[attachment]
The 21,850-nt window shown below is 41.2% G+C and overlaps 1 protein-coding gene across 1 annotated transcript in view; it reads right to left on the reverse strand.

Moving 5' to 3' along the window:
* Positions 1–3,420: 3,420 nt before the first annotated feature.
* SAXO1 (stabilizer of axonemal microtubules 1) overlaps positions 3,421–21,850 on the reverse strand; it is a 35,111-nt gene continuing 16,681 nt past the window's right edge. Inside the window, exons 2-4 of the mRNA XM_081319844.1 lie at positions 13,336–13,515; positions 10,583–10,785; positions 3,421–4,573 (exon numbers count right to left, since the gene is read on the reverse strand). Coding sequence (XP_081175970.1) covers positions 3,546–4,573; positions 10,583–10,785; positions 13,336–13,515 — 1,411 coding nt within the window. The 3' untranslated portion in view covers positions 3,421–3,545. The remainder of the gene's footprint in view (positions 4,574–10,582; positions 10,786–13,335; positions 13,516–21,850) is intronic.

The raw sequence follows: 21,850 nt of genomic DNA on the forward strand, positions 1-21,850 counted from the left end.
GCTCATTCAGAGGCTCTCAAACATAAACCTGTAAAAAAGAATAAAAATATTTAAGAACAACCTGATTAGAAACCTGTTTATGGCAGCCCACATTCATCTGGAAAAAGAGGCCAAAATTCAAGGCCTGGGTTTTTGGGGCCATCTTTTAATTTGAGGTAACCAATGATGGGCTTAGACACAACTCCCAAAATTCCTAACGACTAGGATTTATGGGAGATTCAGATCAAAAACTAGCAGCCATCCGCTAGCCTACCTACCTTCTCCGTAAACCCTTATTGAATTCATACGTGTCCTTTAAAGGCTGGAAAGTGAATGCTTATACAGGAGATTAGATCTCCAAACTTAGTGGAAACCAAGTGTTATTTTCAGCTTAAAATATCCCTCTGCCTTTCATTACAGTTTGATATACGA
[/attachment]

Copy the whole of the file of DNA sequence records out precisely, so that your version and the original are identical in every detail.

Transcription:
The 21,850-nt window shown below is 41.2% G+C and overlaps 1 protein-coding gene across 1 annotated transcript in view; it reads right to left on the reverse strand.

Moving 5' to 3' along the window:
* Positions 1–3,420: 3,420 nt before the first annotated feature.
* SAXO1 (stabilizer of axonemal microtubules 1) overlaps positions 3,421–21,850 on the reverse strand; it is a 35,111-nt gene continuing 16,681 nt past the window's right edge. Inside the window, exons 2-4 of the mRNA XM_081319844.1 lie at positions 13,336–13,515; positions 10,583–10,785; positions 3,421–4,573 (exon numbers count right to left, since the gene is read on the reverse strand). Coding sequence (XP_081175970.1) covers positions 3,546–4,573; positions 10,583–10,785; positions 13,336–13,515 — 1,411 coding nt within the window. The 3' untranslated portion in view covers positions 3,421–3,545. The remainder of the gene's footprint in view (positions 4,574–10,582; positions 10,786–13,335; positions 13,516–21,850) is intronic.

The raw sequence follows: 21,850 nt of genomic DNA on the forward strand, positions 1-21,850 counted from the left end.
GCTCATTCAGAGGCTCTCAAACATAAACCTGTAAAAAAGAATAAAAATATTTAAGAACAACCTGATTAGAAACCTGTTTATGGCAGCCCACATTCATCTGGAAAAAGAGGCCAAAATTCAAGGCCTGGGTTTTTGGGGCCATCTTTTAATTTGAGGTAACCAATGATGGGCTTAGACACAACTCCCAAAATTCCTAACGACTAGGATTTATGGGAGATTCAGATCAAAAACTAGCAGCCATCCGCTAGCCTACCTACCTTCTCCGTAAACCCTTATTGAATTCATACGTGTCCTTTAAAGGCTGGAAAGTGAATGCTTATACAGGAGATTAGATCTCCAAACTTAGTGGAAACCAAGTGTTATTTTCAGCTTAAAATATCCCTCTGCCTTTCATTACAGTTTGATATACGA